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The Child as Susceptible Host: A Developmental Approach to Pediatric Environmental Medicine

Key Concepts
  • Childhood is a time of rapid growth and development. It is accompanied by changes in organ system functioning, metabolic capabilities, physical size, and behavior that can dramatically modify the effects, the illness, or both caused by toxicant exposure. Pediatricians and other clinicians caring for children need to understand these special susceptibilities.
  • Pediatric environmental medicine is a new subspecialty. It concentrates on the prevention, diagnosis, and treatment of illnesses due to preconception, prenatal, perinatal, and childhood exposures to environmental hazards.
  • Pediatric environmental medicine experts staff 10 pediatric environmental health specialty units (1 in each of 10 U.S. Environmental Protection Agency regions). These experts are available for consultation and referral.
About This and Other Case Studies in Environmental Medicine

This educational case study document is one in a series of self-instructional modules designed to increase the primary care provider’s knowledge of hazardous substances in the environment and to promote the adoption of medical practices that aid in the evaluation and care of potentially exposed patients. The complete series of Case Studies in Environmental Medicine is located on the ATSDR Web site at URL: In addition, the downloadable PDF [PDF – 724 KB] version of this educational series and other environmental medicine materials provides content in an electronic, printable format, especially for those who may lack adequate Internet service.


We gratefully acknowledge the work that the medical writers, editors, and reviewers have provided to produce this educational resource. Listed below are those who have contributed to development of this version of the Case Study in Environmental Medicine.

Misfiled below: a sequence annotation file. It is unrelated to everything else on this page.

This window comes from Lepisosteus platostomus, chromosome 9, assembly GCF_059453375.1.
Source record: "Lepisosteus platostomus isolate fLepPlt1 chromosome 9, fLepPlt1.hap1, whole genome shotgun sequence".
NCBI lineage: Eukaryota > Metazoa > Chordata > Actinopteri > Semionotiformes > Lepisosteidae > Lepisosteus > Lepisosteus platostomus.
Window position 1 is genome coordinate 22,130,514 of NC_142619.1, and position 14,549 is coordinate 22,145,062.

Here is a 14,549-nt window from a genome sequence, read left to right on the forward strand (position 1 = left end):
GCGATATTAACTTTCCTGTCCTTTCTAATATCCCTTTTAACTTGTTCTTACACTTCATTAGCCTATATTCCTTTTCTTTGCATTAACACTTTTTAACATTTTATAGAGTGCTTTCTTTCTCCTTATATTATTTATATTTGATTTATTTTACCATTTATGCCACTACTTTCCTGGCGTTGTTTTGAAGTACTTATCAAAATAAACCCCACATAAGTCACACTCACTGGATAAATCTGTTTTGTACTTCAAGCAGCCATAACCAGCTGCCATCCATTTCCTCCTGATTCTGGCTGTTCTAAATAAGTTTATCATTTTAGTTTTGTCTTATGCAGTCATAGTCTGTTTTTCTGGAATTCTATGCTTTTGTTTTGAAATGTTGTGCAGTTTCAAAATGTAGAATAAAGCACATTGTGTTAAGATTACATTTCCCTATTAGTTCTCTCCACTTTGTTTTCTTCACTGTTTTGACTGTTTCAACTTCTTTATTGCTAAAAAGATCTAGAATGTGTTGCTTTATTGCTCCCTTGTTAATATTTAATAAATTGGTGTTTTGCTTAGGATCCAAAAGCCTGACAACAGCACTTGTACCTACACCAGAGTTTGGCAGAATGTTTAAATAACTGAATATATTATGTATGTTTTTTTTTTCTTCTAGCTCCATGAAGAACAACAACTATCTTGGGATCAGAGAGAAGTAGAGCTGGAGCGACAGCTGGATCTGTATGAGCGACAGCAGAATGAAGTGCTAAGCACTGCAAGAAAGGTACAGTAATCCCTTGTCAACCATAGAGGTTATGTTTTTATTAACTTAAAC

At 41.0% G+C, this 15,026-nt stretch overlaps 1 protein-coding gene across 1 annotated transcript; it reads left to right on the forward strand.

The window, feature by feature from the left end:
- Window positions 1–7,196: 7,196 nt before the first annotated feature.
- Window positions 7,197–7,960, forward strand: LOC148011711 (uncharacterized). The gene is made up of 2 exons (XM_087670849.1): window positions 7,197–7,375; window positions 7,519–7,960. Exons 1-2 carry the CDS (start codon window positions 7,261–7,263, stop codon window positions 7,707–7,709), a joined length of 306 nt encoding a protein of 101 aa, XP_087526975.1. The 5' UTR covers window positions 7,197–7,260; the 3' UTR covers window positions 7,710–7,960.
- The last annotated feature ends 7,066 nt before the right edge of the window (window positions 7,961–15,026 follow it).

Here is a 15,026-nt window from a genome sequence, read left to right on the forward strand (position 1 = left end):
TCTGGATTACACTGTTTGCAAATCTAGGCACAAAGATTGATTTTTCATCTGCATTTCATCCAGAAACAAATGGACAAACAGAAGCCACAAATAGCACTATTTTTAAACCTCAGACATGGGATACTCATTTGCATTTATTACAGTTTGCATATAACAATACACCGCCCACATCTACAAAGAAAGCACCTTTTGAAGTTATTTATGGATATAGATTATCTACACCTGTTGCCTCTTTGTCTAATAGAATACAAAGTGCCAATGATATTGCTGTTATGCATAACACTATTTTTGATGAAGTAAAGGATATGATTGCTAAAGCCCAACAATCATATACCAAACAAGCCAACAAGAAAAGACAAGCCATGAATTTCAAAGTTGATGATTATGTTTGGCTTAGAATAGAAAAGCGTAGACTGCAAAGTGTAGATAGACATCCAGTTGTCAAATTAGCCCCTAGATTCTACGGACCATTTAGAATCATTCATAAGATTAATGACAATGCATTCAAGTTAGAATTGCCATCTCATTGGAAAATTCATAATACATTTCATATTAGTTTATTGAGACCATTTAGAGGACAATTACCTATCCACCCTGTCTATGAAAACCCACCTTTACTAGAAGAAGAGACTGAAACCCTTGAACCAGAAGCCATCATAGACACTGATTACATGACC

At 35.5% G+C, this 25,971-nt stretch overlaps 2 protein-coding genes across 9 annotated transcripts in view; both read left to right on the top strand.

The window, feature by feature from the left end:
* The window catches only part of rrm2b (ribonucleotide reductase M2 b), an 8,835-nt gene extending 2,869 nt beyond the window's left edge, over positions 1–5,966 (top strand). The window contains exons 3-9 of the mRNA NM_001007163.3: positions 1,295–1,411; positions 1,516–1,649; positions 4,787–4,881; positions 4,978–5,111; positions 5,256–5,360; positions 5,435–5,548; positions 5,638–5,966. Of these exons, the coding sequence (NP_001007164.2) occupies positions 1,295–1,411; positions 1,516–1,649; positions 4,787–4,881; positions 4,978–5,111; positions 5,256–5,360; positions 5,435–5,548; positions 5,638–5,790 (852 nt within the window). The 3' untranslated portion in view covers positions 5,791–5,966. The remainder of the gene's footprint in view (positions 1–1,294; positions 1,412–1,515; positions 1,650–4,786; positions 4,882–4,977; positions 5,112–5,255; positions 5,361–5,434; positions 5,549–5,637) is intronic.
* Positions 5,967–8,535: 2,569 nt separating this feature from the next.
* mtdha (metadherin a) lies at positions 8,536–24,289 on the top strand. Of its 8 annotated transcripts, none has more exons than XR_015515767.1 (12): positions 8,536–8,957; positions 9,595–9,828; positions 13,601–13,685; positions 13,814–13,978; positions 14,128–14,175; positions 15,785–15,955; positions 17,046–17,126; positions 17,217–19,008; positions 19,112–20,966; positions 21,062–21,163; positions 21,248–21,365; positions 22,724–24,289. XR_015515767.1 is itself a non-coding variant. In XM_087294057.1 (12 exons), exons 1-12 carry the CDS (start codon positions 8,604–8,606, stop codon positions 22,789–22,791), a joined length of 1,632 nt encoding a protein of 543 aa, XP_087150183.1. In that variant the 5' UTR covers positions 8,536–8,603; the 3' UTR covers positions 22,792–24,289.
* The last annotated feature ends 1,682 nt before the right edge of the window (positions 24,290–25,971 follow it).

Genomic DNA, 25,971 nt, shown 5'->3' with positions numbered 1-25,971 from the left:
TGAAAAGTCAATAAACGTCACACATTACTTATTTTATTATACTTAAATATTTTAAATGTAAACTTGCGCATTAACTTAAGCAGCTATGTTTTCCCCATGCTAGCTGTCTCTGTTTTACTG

Please Note: Each content expert for this case study has indicated that there is no conflict of interest to disclose that would bias the case study content.

CDC/ATSDR Developer: Pamela G. Tucker, MD

CDC/ATSDR Planners: Charlton Coles, PhD; John Doyle, MPA; Kimberly Gehle, MD; Trang Nguyen, MPH, CHES; Barbara M. Riley, RN; Delene Roberts, MSA

Contributing Authors: Rose Goldman, MD; Alan Woolf, MD; Michael Shannon, MD

Peer Reviewers: Sophie Balk, MD; Cynthia Bearer, MD

Content Experts: Rose Goldman, MD; Alan Woolf, MD; Sophie Balk, MD; Cynthia Bearer, MD

Disclaimer and Disclosure

The state of knowledge regarding the treatment of patients potentially exposed to hazardous substances in the environment is constantly evolving and is often uncertain. In developing its educational products, ATSDR has made a diligent effort to ensure the accuracy and the currency of the presented information. ATSDR, however, makes no claim that the environmental medicine and health education resources discussed in these products comprehensively address all possible situations related to various substances. The products are intended for educational use to build the knowledge of physicians and other health professionals in assessing the conditions and managing the treatment of patients potentially exposed to hazardous substances. The products are not a substitute for a health-care provider’s professional judgment. Please interpret the environmental medicine and the health education resources in light of specific information regarding the patient and in conjunction with other medical authorities.

Use of trade names in ATSDR products is for identification purposes only and does not imply endorsement by the Agency for Toxic Substances and Disease Registry or the U.S. Department of Health and Human Services.

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U.S. Department of Health and Human Services
Agency for Toxic Substances and Disease Registry
Division of Toxicology and Environmental Medicine
Environmental Medicine and Educational Services Branch